Going with the flow
Tolko’s Creekside sawmill in Williams Lake, BC, has done a retrofit on the operation’s two edgers whichalong with other associated improvementshas improved the flow of boards within the sawmill.
By Jim Stirling
Squeeze a tube of toothpaste and the product inside changes profile. In a sawmill context, working on one area of the lumber production process can have repercussions up and down stream. Mill upgrades ideally need to be planned with consideration for overall mill efficiency. The team at Tolko Industries’ Creekside Division employed that approach with the recent retrofit of the operation’s two edgers and an associated ongoing project to improve the flow of boards within the sawmill.
Tolko’s Creekside Division is one of three company-owned sawmills in Williams Lake in British Columbia’s Cariboo country. Regionally, the company’s Quest Wood Division is just 121 kilometres up Highway 97 in Quesnel.
Together, the three Williams Lake sawmills and their seven production lines produce about 800 million board feet of lumber annually. “We run the region as a virtual sawmill,” points out Mark Everard, Creekside’s plant manager. It means synergies between the mills can be capitalized to ensure the best processing fit for Tolko’s varied timber profile in the region.
Everard uses a football analogy to illustrate the mills’ broad roles. The Soda Creek Division stud mill using small diameter logs and curve sawing gangs is likened to Tolko’s wide receiver. The Lakeview Lumber Division is the team’s running back, dealing in volume with mid-size, mid-quality pine logs from four to 12 inches on two production lines and filling a MSR lumber marketing niche. Creekside is the good ol’ linebacker. The three-line mill handles the broadest inventory of logs, explains Everard, from a small canter and six-inch curve sawing gang to a head rig side with 12-inch tops and better.
Creekside has been ticking along well for about 10 years with various “tweaking” projects on its machine centres, rather than major capital investments. But the three primary breakdown lines were tending to clog the middle part of the mill, relates Everard. The first phase to remedy the bottleneck was the retrofit of the mill’s number one and two edgers.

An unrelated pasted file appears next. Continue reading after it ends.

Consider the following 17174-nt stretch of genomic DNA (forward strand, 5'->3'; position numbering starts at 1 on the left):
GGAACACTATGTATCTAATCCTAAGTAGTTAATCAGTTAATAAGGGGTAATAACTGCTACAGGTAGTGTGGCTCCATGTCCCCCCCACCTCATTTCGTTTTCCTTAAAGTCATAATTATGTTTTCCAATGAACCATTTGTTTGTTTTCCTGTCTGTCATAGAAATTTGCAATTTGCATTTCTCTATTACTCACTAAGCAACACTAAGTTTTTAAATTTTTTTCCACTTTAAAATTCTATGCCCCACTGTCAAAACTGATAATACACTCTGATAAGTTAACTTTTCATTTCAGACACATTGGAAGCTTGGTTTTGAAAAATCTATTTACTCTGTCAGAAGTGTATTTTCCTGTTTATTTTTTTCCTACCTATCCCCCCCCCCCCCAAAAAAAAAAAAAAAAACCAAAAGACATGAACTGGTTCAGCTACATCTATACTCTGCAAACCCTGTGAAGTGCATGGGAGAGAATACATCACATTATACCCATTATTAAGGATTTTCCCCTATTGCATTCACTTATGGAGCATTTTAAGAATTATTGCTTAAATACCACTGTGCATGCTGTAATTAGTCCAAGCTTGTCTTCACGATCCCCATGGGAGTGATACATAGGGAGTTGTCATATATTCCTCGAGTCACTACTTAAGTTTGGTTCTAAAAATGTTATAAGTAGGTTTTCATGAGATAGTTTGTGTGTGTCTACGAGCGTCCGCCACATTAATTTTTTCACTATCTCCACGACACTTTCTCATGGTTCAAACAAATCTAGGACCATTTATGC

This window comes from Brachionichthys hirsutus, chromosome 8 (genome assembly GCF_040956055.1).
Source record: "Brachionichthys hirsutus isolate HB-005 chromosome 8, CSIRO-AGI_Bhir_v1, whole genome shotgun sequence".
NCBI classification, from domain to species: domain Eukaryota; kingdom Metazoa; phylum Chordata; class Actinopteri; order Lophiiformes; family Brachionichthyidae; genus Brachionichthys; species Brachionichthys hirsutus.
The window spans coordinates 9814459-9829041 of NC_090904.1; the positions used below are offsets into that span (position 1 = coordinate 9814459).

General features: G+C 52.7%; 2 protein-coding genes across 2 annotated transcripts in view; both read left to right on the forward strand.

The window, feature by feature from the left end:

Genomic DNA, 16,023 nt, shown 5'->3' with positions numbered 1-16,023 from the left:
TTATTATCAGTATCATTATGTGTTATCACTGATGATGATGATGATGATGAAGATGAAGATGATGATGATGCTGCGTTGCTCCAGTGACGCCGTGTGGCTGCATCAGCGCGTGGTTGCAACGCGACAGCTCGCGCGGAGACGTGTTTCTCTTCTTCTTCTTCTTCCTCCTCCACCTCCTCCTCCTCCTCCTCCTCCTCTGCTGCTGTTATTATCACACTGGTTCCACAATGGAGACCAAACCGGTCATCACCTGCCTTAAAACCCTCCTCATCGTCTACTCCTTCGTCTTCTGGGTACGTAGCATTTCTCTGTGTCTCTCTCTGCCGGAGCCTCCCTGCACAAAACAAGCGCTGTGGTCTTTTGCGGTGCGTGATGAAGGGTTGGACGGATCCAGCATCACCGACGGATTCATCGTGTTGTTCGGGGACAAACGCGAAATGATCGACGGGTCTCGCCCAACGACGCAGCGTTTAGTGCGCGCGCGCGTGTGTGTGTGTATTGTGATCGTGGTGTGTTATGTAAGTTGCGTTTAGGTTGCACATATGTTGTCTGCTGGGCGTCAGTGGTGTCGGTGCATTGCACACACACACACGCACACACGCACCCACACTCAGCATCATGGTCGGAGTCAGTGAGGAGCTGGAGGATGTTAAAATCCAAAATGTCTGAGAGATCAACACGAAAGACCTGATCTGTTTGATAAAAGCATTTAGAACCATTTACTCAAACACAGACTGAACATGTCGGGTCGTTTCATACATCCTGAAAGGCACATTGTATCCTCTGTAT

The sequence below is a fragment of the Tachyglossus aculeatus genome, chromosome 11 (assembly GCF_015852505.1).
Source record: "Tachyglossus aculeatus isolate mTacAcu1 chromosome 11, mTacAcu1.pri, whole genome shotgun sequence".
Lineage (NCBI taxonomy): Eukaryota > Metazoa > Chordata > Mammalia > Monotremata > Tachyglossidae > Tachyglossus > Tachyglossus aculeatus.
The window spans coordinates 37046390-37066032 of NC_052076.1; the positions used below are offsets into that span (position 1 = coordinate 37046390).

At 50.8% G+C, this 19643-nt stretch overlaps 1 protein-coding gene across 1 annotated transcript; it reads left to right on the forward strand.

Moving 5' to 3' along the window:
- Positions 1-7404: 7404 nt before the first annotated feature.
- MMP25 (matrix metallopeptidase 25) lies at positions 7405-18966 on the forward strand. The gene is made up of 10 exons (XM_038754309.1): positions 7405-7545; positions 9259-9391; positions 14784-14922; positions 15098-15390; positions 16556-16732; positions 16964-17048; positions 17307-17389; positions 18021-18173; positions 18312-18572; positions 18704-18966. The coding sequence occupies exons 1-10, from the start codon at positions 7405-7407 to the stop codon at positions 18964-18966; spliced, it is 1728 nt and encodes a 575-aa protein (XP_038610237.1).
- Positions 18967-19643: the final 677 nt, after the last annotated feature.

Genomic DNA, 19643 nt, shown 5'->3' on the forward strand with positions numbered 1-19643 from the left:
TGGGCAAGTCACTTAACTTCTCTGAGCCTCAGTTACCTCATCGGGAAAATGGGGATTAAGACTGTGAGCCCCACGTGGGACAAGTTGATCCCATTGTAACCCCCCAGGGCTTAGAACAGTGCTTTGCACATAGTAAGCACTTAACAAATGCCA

In their day, the edgers were top line. But new standards in scanning technologies and setworks that maintain their accuracies have considerably raised the expectations and performance of the edging function, he explains.
The four-saw number one edger handled boards from the head rig. The lumber recovery factor was not good and it typically operated at around five boards a minute. The installation of a new scanning system and double-sided sawing from Coe Newnes McGehee has the capability of operating at 40 boards a minute. Everard says the machine usually runs at about 65 per cent of that speed and has been working well.
It’s a similar story with the mill’s number two edger. A complete Coe Newnes system from the scanner through the edger to the tailer has helped boost throughput to a comfortable 30 boards a minute, and has contributed to a significant spike in recovery. Personnel training is a key element in getting the most out of the new equipment. “The Newnes start-up guys were good, and we’ve been bringing them back in every three or four months to make maintenance more routine for our millwrights, electricians and saw filers,” outlines Everard.
The process has worked well. Creekside has assigned dedicated tradespeople to the edgers. And Kara Macdonald, the mill’s quality assurance supervisor, has written manuals for the edgers. “She did a phenomenal job,” credits Everard. “We’ve been happy with the value we got and the performance of the edgers.”
With the edgers purring along, some fine-tuning has resulted in improved canter throughput by about 30 per cent on the six-inch curve sawing line and the 10-inch vertical double arbor. An additional improvement has been the installation of a Comact lug loader and staging area ahead of the J-bar lumber sorting system.
The Creekside mill produces lumber in dimensions from 2x2 to 2x10 and “banana” boards from the curve sawing line, he continues. “This lug loader takes most of what we throw at it.”
Two important features of the system are the tongs that feed the lugs and the staging area supplying the boards. The tongs have the ability to load even waney boards without applying pressure back into the boards in the staging decks. The three decks can speed up or slow down independently to move boards forward as required to keep the lugs filled. The staging decks also provide short-term storage capacity if there’s a disruption in the sorting system.
Improving the overall flow of boards within the mill’s layout is a complex challenge, says Everard. Essentially, the task is to simplify the flow so it moves more smoothly through the lumber production process. “It’s pretty detailed stuff requiring lots of steel and decks,” he summarizes. “We’re not where we want to be yet, but it’s starting to flow pretty good.”
And here’s an indication of progress with the edger retrofits and flow adjustments: “We’re producing more on two-line combinations than we did on three.”
Much of the credit for that goes to the new equipment and the mill’s employees. “People in general at Creekside, the staff, the production and maintenance people, electricians and filers all worked very hard to make this successful,” says Everard.